McData Scoops Up CNT

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Hoping to reverse storage switch market share gains by Cisco and Brocade , McData announced the acquisition of WAN connectivity specialist Computer Network Technology on Tuesday.

McData called the acquisition “a major acceleration of its Global Enterprise Data Center strategy.” The all-stock transaction was valued at $235 million in equity and debt.

“The opportunity to deliver a comprehensive, customer-driven storage networking solution to a more diverse enterprise market is compelling,” stated John Kelley, chairman, president and CEO of McData. “We believe this acquisition furthers our Global Enterprise Data Center strategy of delivering a broadened tiered network infrastructure to our customers and partners that provides access to information anytime, anywhere.”

McData said the combined company “will provide customers with the long-term confidence that their strategic requirements for a storage networking infrastructure needed for increased productivity, business continuity and regulatory compliance will be met.”

Analysts were a little more skeptical, however.

“I think it would be hard to reverse the Brocade and Cisco share gains,” analyst Kaushik Roy of Susquehanna International Group told Enterprise Storage Forum. “One could argue that the merger could slow the rate of market share loss, but considering that both of these companies are going through new product introductions, and that these products — high-end directors, CNT’s UMD and McData’s i10K — would most likely need to be consolidated, there would be confusion amongst customers in the near future and thus I think it would be hard to slow down the market share loss to Brocade and Cisco.”

“Let’s think about it from a customer’s perspective,” Roy added. “Customers who are buying very high-end switches are not very price sensitive — these customers are willing to pay for high-end features. What added benefit does a customer have from a combined company? I am not sure there is any.”

Baird analysts Daniel Renouard, Frank Timons and Joel Inman were also cautious on the deal. “Despite a relatively attractive acquisition price and cost-synergy potential, this deal appears to be mostly about getting bigger to compete with Cisco,” they wrote in a research note. “Given the risks associated with combining two large
organizations and ongoing competitive pressures, our initial reaction suggests some
caution is appropriate.”

But Enterprise Strategy Group senior analyst Nancy Hurley saw promise in the union.

“This isn’t about Brocade and Cisco doing damage to McData, this is about McData setting themselves up to be a different type of company,” Hurley told ESF. With CNT, they get a full end-to-end portfolio and the services business. McData is really targeting CNT’s WAN connectivity business and installed base and their services business. The services business helps them get closer to the end user, and offers more value to the customer than just being the infrastructure vendor. This was the strength of CNT. This is not about the UMD — McData already has an extremely similar product in the i10K — so expect that one will eventually go away. I’m guessing the UMD.”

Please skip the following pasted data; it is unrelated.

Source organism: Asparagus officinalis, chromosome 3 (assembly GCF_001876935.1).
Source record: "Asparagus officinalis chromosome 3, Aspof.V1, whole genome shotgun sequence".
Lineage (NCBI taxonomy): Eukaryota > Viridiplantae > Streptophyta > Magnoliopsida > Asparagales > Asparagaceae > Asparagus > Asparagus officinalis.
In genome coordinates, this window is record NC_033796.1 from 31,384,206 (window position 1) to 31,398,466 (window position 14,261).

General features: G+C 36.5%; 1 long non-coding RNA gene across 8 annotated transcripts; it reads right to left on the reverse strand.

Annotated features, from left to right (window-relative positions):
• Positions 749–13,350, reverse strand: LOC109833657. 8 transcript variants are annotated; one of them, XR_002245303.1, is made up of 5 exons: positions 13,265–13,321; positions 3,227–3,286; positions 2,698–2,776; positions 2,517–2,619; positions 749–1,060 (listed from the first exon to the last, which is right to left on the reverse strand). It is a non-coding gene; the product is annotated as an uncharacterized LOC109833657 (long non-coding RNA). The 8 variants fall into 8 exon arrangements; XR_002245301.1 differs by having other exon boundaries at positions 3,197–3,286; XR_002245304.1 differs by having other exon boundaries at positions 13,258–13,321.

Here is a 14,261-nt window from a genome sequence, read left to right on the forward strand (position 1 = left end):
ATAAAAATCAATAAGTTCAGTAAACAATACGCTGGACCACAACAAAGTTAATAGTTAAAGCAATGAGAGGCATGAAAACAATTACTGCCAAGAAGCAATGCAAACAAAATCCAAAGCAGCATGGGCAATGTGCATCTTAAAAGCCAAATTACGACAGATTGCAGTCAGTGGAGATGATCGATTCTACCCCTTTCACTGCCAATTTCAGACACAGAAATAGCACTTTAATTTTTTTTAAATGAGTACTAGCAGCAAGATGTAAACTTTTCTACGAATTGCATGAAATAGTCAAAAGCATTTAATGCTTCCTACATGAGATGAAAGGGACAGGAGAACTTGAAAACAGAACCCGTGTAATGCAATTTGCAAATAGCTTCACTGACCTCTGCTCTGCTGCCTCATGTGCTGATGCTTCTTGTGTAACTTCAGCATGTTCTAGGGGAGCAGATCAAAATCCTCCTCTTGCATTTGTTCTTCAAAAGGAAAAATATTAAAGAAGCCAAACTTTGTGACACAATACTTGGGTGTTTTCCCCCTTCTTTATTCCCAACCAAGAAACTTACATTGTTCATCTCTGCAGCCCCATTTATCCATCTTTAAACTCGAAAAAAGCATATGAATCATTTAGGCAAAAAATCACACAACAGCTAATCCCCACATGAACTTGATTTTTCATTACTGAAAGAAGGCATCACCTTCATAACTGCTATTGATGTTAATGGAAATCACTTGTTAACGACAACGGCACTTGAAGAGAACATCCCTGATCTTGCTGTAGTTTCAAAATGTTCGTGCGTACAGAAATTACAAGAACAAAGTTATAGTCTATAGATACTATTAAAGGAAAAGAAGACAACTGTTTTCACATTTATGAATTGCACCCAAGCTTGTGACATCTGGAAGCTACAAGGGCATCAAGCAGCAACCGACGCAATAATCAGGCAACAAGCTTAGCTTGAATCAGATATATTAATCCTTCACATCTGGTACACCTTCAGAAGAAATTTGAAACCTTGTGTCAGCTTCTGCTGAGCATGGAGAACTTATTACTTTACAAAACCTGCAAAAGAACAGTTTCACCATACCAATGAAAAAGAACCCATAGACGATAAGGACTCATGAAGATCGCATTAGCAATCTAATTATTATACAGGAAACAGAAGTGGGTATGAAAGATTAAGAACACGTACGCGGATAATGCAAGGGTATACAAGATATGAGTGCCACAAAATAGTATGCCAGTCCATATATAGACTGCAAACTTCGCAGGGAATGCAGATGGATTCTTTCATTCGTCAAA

The announcement came on the same day that McData unveiled its new director-class i10K. McData has been losing director share to Brocade and Cisco, but on the plus side, CNT grew director revenue even faster in the third quarter than either Brocade or Cisco, according to Dell’Oro Group.

Under the terms of the agreement, which was approved by both companies’ boards of directors, CNT shareholders will receive 1.3 shares of McData Class A common stock for each share of CNT common stock. Upon completion of the transaction, which is expected in McData’s fiscal second quarter, McData and CNT stockholders will own approximately 76% and 24%, respectively, of the combined company.

Operating income improvement as a result of the merger is estimated to be in the range of $25-$35 million annually, beginning in the first full fiscal year after the transaction is closed. McData said it anticipates that the combined entity will achieve the company’s standalone non-GAAP operating margin target of 10% by the fiscal fourth quarter. One-time cash costs associated with the transaction are expected to be in the range of $40-$50 million.

McData said the merger will expand its growth potential through new solutions, increased efficiency, a broader range of technologies, products and services and expanded sales opportunities, particularly in Europe. The combination will result in complete networking capability solutions across storage area networks (SANs), metro area networks (MANs) and wide area network (WAN), McData said.

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Paul Shread
Paul Shread
eSecurity Editor Paul Shread has covered nearly every aspect of enterprise technology in his 20+ years in IT journalism, including an award-winning series on software-defined data centers. He wrote a column on small business technology for, and covered financial markets for 10 years, from the dot-com boom and bust to the 2007-2009 financial crisis. He holds a market analyst certification.

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